Towards the rear of the central pavilion of this year’s Venice Biennale, a large mechanized metal gate swings forcefully back and forth on its hinge, crashing at stately intervals into a false wall and occasionally dislodging flecks of plaster. Designed by Shilpa Gupta, an Indian artist, it’s a dark, alluring piece, built around an absurdity—to what end, this swinging gate?—and a tension between the sweeping grace of the arc and its abrupt, percussive conclusion.
But it’s also an effective emblem, in several ways, of the 2019 Biennale as a whole. Curated by Ralph Rugoff, this year’s edition of the venerable exhibition of contemporary art is game, lively, emphatically global—and often built around oblique, sinister allusions. Indeed, the very title of the show (May You Live in Interesting Times) is derived from an apocryphal Chinese curse: This is art served with a healthy dose of skepticism about the state of the world. True, some of the national pavilions offer a more redemptive vision. Ultimately, though, this is a show composed in an ominous key, and one that often takes violence as a starting point.
The Central Pavilion of the Giardini with Lara Favaretto, “Thinking Head,” 2017-19
The central room of the Central Pavilion of the Giardini
That’s especially visible in the large room at the core of the pavilion, where works by four artists combine to form a jarring and dystopic statement. On two walls, we see printed mash-ups of screaming figures, drawn from comic books and manga, by Christian Marclay; a third wall features a grim series of fragmented, hinged collages of Black bodies by Frida Orupabo. Meanwhile, in a giant transparent pen, a hyperactive robotic arm programmed by Sun Yuan and Peng Yu fruitlessly tries to contain a viscous, oozing red fluid—pausing, at points, to twerk or to seemingly nod at the crowd gathered around it. The body, in these works, is thus deformed, fragmented, and parodied. In a final piece by Teresa Margolles, however, it’s the very absence of bodies that affects, as we’re faced with a cinder block wall, imported from Ciudad Juárez and pocked with bullet holes that are the traces of a drug-related assassination. This is not, then, a merely allusive piece of art; rather, we are confronted with the mute, horrifying residue of an actual murder.
The rest of the work the central pavilion is not quite as intense, perhaps—but much of it is also characterized by a melancholy, foreboding tone. Yu Ji’s affecting cement sculptures of human bodies, modeled from memory and mounted on the gallery walls, feel lumpy, inert, and incapable of motion. Alex Da Corte offers an absorbing table-top model of a twinkling, twilit suburban tract, from whose homes rise a thick thicket of fast-food signs. And in The White Album, a troubling 50-minute video montage by Arthur Jafa, a white man pontificates about fear of Black male bodies in a manner that wobbles unsteadily between empathy and racial stereotyping, and a young white woman turns the camera in an unconvincing attempt to declare herself free of racism (“I’ve had best friends who were Hispanic or… Black or whatever”). Despite a proudly diverse roster of artists, then, and an effort to foreground a variety of media (there’s even a room dedicated to work in ceramics), the atmosphere is consistently bleak.
Yin Xiuzhen, Trojan, 2016-7
Interestingly, Rugoff chose to show other work by the same artists in the massive Arsenale, meaning that the two focal points of the Biennale are effectively variations on each other. From my point of view, the Arsenale is the stronger of the two—although its tone is no less dark. If anything, it’s even grimmer. As soon as we enter, we’re greeted with the rumbling cacophony of Marclay’s 48 War Movies, in which slivers of films are shown simultaneously, in a massive, never-ending pattern of violence. Deeper in the hall, Stan Douglas imagines, in a series of precisely composed photographs, a New York City unraveled by a sudden power outage. And Yin Xiuzhen’s Trojan, a huge sculpture composed of recycled clothes, evokes an airplane passenger bracing for an imminent impact. Yin is “warning us,” reads the accompanying catalogue entry, “to brace for gloomy times ahead”—and in that sense, in this Biennale, she’s hardly alone.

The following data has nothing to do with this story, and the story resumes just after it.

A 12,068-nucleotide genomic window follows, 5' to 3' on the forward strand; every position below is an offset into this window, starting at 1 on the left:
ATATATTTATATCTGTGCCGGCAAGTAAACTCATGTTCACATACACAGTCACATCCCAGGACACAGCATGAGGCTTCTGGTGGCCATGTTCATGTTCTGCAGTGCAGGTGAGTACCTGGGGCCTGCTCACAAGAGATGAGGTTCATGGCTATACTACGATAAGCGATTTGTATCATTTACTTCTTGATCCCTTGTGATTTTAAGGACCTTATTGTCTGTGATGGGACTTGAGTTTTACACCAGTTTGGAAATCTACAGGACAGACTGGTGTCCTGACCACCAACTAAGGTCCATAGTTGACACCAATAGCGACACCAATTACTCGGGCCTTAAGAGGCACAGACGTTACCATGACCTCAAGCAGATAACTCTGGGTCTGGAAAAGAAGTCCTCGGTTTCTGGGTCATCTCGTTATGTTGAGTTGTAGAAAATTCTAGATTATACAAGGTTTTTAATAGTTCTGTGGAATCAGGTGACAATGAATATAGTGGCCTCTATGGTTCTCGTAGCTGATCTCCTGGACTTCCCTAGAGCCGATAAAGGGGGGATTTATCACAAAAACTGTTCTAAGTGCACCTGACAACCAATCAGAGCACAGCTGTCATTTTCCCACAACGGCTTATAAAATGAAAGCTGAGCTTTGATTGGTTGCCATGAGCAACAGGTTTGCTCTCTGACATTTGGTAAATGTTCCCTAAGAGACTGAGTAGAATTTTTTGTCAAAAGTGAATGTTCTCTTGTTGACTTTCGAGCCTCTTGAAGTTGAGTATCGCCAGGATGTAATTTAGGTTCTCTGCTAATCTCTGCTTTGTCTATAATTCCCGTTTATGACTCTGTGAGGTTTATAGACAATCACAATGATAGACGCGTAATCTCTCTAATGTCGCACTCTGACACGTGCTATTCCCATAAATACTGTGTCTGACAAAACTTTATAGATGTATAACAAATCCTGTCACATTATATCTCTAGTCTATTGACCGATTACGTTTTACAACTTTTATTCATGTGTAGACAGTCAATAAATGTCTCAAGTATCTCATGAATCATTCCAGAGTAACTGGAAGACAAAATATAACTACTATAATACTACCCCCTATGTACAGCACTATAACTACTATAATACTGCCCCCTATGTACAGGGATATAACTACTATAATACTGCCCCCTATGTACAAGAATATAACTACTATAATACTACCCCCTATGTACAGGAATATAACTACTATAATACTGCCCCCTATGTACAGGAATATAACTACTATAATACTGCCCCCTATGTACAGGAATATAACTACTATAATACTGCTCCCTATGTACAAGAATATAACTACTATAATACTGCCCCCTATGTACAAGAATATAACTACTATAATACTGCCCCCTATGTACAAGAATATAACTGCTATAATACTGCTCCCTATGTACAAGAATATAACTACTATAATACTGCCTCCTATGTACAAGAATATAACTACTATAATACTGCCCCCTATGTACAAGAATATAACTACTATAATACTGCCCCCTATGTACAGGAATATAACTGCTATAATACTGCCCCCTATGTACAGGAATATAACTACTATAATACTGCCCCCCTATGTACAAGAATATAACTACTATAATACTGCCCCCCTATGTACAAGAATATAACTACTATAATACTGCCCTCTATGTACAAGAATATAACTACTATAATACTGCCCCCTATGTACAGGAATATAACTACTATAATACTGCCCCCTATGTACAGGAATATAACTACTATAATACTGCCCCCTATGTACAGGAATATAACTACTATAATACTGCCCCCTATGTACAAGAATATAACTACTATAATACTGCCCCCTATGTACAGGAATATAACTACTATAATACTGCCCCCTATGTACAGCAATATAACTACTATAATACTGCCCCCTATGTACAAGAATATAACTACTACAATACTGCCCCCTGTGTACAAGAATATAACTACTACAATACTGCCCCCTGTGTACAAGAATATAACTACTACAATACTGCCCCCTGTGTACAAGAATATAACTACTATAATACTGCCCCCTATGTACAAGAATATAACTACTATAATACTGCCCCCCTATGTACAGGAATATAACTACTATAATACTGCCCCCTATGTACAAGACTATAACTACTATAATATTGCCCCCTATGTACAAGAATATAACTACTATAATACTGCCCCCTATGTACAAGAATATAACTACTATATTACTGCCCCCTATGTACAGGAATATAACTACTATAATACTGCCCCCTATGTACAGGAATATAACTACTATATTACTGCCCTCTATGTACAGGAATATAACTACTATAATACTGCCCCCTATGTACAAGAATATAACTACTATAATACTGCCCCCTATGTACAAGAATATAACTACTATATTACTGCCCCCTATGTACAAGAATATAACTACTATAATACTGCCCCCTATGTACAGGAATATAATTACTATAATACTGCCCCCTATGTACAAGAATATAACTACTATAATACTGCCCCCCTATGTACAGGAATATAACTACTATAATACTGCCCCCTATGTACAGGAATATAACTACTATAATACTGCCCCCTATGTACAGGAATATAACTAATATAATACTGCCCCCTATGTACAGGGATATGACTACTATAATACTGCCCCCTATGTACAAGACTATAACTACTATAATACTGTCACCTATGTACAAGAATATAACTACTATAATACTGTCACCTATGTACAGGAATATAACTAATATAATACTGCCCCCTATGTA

But the show is not merely oppressive. Other patterns also emerge. One is a marked interest in embodied experience and phenomenological viewership. Yin’s Trojan, for instance, is hollow, and we can enter the work; the effect inside is interestingly complex, at once sheltering, womblike, tightly claustrophobic, and richly associative (the title recalls, for instance, the Greeks huddled in the Trojan horse). Lawrence Abu Hamdan, in turn, places us between two rows of screens that display found recordings of a 2011 breach of the Golan Heights border: We implicitly occupy, as we move through the piece, a fraught and contested zone. Then, too, there’s the terrifying Dear, by Sun and Peng, in which a black rubber house mounted to a white marble throne is periodically filled with compressed air, and thrashes about violently like a desperate snake or a sinister whip. The monumental placidity of the throne (which recalls the Lincoln Memorial) thus yields to an animalistic chaos, and you may well find yourself wondering, instinctively, if you are standing at a safe distance.
Avery Singer, Self-portrait (summer 2018) and Calder (Saturday night), 2017
If these artists thus pressure the viewer’s body, several others interrogate and reimagine their own bodies. Zanele Muholi’s photographic self-portraits impress, on both technical and conceptual levels: using creatively repurposed props, Muholi parodies and deconstructs colonial representations of the Black body, while also working in a monumental idiom and firmly embodying what bell hooks famously called the oppositional gaze. Martine Gutierrez, meanwhile, photographs herself in erotic, enigmatic combinations with mannequins. The distinction between flesh and plastic is a faint one in these images, and the result is both surreal and archly mannerist: Stock sexual behaviors are enacted in a pneumatic and artificial mode that pressures conventional notions of gender.